Dismiss Notice
Join Physics Forums Today!
The friendliest, high quality science and math community on the planet! Everyone who loves science is here!

Is Ox or Redox more common in nature?

  1. Mar 13, 2010 #1
    Seems like a strange question, but it just appeared on one of my tests. My guess would be redox, but what is the logic behind the answer?

    Thanks for the help!
     
  2. jcsd
  3. Mar 14, 2010 #2

    Borek

    User Avatar

    Staff: Mentor

    I am not sure I understand what this question asks about. Oxes are relatively rare these days, as most young bulls end as a beef :biggrin: Then, oxes were never quite natural. Not to mention the fact I have no idea what ox can be further reduced to.
     
    Last edited by a moderator: Aug 13, 2013
  4. Mar 14, 2010 #3

    Gokul43201

    User Avatar
    Staff Emeritus
    Science Advisor
    Gold Member

    What was the thought process behind your guess?
     
  5. Mar 14, 2010 #4
    Lol, no, I was talking about oxidation and reduction reactions, especially those relating to electrochemistry.

    I guessed redox because an element gains an electron, thus the electron loses energy. Oxidation on the other hand would require an input of energy to remove an electron. So I guessed that the one that didn't require an outside input of energy. Honestly though, It was a shot in the dark. We get a lot of these on our tests, really just guessing using what you learned doing other things.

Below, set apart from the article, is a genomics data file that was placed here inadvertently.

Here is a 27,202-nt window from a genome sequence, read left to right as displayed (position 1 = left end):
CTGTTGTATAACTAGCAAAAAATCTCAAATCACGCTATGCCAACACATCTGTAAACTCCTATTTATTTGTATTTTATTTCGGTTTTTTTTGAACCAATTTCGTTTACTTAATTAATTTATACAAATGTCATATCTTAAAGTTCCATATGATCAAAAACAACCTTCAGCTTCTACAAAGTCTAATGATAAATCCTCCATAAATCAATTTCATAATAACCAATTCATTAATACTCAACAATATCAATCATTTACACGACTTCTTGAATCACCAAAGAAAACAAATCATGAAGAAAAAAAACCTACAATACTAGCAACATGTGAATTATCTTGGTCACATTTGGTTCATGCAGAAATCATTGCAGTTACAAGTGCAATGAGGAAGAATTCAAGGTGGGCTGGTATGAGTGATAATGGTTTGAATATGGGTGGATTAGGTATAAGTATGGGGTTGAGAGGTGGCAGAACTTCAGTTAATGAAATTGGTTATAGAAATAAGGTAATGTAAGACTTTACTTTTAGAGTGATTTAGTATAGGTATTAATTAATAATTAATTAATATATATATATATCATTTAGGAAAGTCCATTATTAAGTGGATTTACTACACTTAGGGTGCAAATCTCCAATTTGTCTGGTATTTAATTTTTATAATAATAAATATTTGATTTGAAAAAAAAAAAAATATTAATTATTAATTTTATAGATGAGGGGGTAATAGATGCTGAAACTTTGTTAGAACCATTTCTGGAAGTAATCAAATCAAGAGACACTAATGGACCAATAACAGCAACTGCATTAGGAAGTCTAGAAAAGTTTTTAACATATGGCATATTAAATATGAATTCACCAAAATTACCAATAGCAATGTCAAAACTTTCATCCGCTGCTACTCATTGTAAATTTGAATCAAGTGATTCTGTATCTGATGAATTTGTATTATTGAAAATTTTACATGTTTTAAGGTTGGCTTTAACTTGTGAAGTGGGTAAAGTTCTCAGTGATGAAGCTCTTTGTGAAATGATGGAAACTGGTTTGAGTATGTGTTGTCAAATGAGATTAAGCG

6. Mar 14, 2010 #5

    Borek

    User Avatar

    Staff: Mentor

    Redox is not an opposition to oxidation, redox is a collective word for both reduction and oxidation processes.

    Give an example of oxidation.
     
    Last edited by a moderator: Aug 13, 2013
  7. Mar 14, 2010 #6
    Red-Half - Ag+(aq) + 1e --> Ag(s)
    Ox-Half - Cu(s) --> Cu+2(aq) + 2e

    Overall Rxn: 2Ag+(aq) + Cu(s) --> 2Ag(s) + Cu2+(aq)

    This is in relation to voltaic cells though. Ag being the cathode, and Cu being the anode.
     
  8. Mar 14, 2010 #7

    Borek

    User Avatar

    Staff: Mentor

    Very good.

    But you have shown two processes - red and ox. Is it possible for only one to occur?
     
    Last edited by a moderator: Aug 13, 2013
  9. Mar 14, 2010 #8
    Haha, your too good at this. They occur in equal measure, because for one to take place your must have the other.
     
  10. Mar 14, 2010 #9

    Borek

    User Avatar

    Staff: Mentor

    Bingo.
     
    Last edited by a moderator: Aug 13, 2013
Share this great discussion with others via Reddit, Google+, Twitter, or Facebook